Violin Concerto No.2 in G minor, Op.63
Spring Symphony, Op.44
Viktoria Mullova (violin)
Susan Gritton (soprano)
Sarah Connolly (contralto)
Mark Padmore (tenor)
Tiffin Boys’ Choir
London Symphony Chorus
London Symphony Orchestra
Reviewed by: Colin Anderson
Reviewed: 30 March, 2008
Venue: Barbican Hall, London
It wasn’t so much that this was a short-measure concert (70minutes of music) – quality before quantity at all times – but ashapeless and unrelated one: a relatively short violin concertoundermined by a much-longer and extravagant vocal and choralsymphony. For the sake of five minutes, Delius’s On Hearing theFirst Cuckoo in Spring would have been a seasonal scene-setter(there are numerous ‘Spring’ pieces) and provided some contourand symmetry to the programme as a whole.
And so Viktoria Mullova started the concert ‘cold’, literally sogiven the solo violin begins Prokofiev’s Second Violin Concerto, athree-movement affair, lyrical and often touching – if less sohere in a performance lacking variegation (and seemingly amute on Mullova’s violin until a member of the LSO came to therescue!). As a work central to her concerto repertoire, Mullovaplayed with seasoned identification and technical rapacity (thatshe played from the music is now standard for her) but fantasyand innocence were overlooked for something ‘black and white’and ‘up and down’. The music’s rhythmic profile was vividlyedged, phrases given without exaggeration, yet tenderness wasin short supply, and the finale was pushed along relentlesslyeschewing the humour that can be found in it. Orchestra andconductor played their part sympathetically but the piece palleddue to a limited response to it.
First performed in Amsterdam in 1949 conducted by Eduard vanBeinum (there’s a recording of this) and with a second that yearin Boston under Koussevitzky, the work’s commissioner,Benjamin Britten had struggled to complete “Spring Symphony”;a combination of other pressures of work as well as ill-health. Aswith just about everything from this composer, the finishedresult is immaculate if, here, sometimes precious. Conversely,the music (setting Spencer, Nashe, Milton, Herrick, W. H. Auden,Blake, and others) is often rapturously beautiful, sometimesdeeply felt, brilliantly inventive if not quite adding up in‘symphony’ terms.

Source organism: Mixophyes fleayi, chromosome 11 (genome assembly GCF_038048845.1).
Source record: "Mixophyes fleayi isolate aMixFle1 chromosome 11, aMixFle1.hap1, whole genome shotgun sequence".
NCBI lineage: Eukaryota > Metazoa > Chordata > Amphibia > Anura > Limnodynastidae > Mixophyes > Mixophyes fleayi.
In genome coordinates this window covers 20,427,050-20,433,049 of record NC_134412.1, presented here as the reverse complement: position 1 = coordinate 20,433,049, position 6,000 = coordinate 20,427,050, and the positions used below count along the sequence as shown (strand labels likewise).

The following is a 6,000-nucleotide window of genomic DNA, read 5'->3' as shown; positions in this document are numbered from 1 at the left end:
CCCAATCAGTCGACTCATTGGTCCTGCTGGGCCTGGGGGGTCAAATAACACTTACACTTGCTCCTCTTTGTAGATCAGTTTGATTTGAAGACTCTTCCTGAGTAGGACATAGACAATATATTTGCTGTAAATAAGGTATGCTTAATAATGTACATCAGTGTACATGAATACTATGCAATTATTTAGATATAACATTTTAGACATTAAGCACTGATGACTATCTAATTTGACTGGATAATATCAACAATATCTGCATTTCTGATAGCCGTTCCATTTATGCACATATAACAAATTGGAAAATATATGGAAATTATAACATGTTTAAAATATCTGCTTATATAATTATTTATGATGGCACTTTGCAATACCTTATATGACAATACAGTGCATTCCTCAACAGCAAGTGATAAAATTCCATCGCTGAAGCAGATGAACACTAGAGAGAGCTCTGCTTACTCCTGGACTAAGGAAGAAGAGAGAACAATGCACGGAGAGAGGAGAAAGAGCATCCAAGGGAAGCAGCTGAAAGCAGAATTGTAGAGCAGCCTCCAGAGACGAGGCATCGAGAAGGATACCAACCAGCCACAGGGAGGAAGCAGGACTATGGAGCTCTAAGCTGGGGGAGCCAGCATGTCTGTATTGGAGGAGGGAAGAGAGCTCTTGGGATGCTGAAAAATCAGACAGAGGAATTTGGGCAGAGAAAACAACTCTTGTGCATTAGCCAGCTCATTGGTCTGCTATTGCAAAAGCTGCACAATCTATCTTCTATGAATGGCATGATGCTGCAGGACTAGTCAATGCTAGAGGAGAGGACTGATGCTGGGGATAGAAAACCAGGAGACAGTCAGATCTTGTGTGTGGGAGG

This performance was mostly excellent, Daniel Harding and theLSO fully revealing of Britten’s effects, the conductor with a fulland firm grasp of all the work’s entreaties, not least the‘unfreezing’ of the opening bars, the London Symphony Chorusimmediately catching the air with singing of wide-rangingdynamics and meticulous staccatos reminding of dripping water(and, later, some remarkably hushed contributions). This was aseasonal-change of no little tension and pain, Mark Padmoreintroducing ‘The Merry Cuckoo’ as a bright-toned clarion. Allthree soloists were outstanding, the two ladies very much insidetheir particular texts and radiating outwards with their projectionof them and the tenor demonstrating an enviable poise andclarity of syllable. The members of Tiffin Boys’ Choir made anoteworthy contribution, either singing or whistling (all frommemory).
Individual settings linger in the memory – Susan Gritton’scontribution to ‘The Driving Boy’ (first movement), SarahConnolly’s eloquence in ‘Out on the Lawn’ (slow movement) andPadmore’s dexterity in ‘When Will My May Come’ (scherzo).Harding made an effective attacca to the finale, arguably theweakest but also the most exhilarating part of the work, mostly a setting of an anonymous 13th-century poem. Here Brittenintroduces the use of a cow horn, very well played and adistinctive timbre, if somewhat losing its appeal (the composer’smiscalculation); Harding built well to the spine-tingling (as it washere) entrance of ‘Sumer is icumen in’ (all the performers now inthrilling union) and the work closed with an almighty bang!